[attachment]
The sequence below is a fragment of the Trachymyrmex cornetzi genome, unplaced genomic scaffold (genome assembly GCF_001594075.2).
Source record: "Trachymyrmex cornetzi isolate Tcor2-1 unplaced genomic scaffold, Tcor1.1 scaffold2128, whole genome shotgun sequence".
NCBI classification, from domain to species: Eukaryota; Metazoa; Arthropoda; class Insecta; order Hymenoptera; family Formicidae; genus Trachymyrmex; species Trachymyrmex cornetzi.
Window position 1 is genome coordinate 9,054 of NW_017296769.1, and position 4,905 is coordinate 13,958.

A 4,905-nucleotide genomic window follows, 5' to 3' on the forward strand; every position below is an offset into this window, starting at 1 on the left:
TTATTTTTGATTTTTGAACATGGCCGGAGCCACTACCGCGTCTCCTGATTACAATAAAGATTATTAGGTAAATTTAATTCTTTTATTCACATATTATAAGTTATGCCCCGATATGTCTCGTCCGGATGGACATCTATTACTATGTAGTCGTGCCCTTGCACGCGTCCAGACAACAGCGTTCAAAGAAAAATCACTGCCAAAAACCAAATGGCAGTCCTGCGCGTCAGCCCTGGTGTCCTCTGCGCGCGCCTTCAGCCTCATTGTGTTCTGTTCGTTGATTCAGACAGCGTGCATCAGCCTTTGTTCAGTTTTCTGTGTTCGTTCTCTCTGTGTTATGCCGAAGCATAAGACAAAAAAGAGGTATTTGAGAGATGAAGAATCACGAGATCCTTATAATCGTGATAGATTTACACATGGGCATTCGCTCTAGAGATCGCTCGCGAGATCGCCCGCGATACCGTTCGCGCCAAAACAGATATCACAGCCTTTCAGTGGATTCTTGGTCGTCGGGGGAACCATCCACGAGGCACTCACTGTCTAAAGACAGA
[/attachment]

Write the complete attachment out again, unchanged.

The sequence below is a fragment of the Trachymyrmex cornetzi genome, unplaced genomic scaffold (genome assembly GCF_001594075.2).
Source record: "Trachymyrmex cornetzi isolate Tcor2-1 unplaced genomic scaffold, Tcor1.1 scaffold2128, whole genome shotgun sequence".
NCBI classification, from domain to species: Eukaryota; Metazoa; Arthropoda; class Insecta; order Hymenoptera; family Formicidae; genus Trachymyrmex; species Trachymyrmex cornetzi.
Window position 1 is genome coordinate 9,054 of NW_017296769.1, and position 4,905 is coordinate 13,958.

A 4,905-nucleotide genomic window follows, 5' to 3' on the forward strand; every position below is an offset into this window, starting at 1 on the left:
TTATTTTTGATTTTTGAACATGGCCGGAGCCACTACCGCGTCTCCTGATTACAATAAAGATTATTAGGTAAATTTAATTCTTTTATTCACATATTATAAGTTATGCCCCGATATGTCTCGTCCGGATGGACATCTATTACTATGTAGTCGTGCCCTTGCACGCGTCCAGACAACAGCGTTCAAAGAAAAATCACTGCCAAAAACCAAATGGCAGTCCTGCGCGTCAGCCCTGGTGTCCTCTGCGCGCGCCTTCAGCCTCATTGTGTTCTGTTCGTTGATTCAGACAGCGTGCATCAGCCTTTGTTCAGTTTTCTGTGTTCGTTCTCTCTGTGTTATGCCGAAGCATAAGACAAAAAAGAGGTATTTGAGAGATGAAGAATCACGAGATCCTTATAATCGTGATAGATTTACACATGGGCATTCGCTCTAGAGATCGCTCGCGAGATCGCCCGCGATACCGTTCGCGCCAAAACAGATATCACAGCCTTTCAGTGGATTCTTGGTCGTCGGGGGAACCATCCACGAGGCACTCACTGTCTAAAGACAGA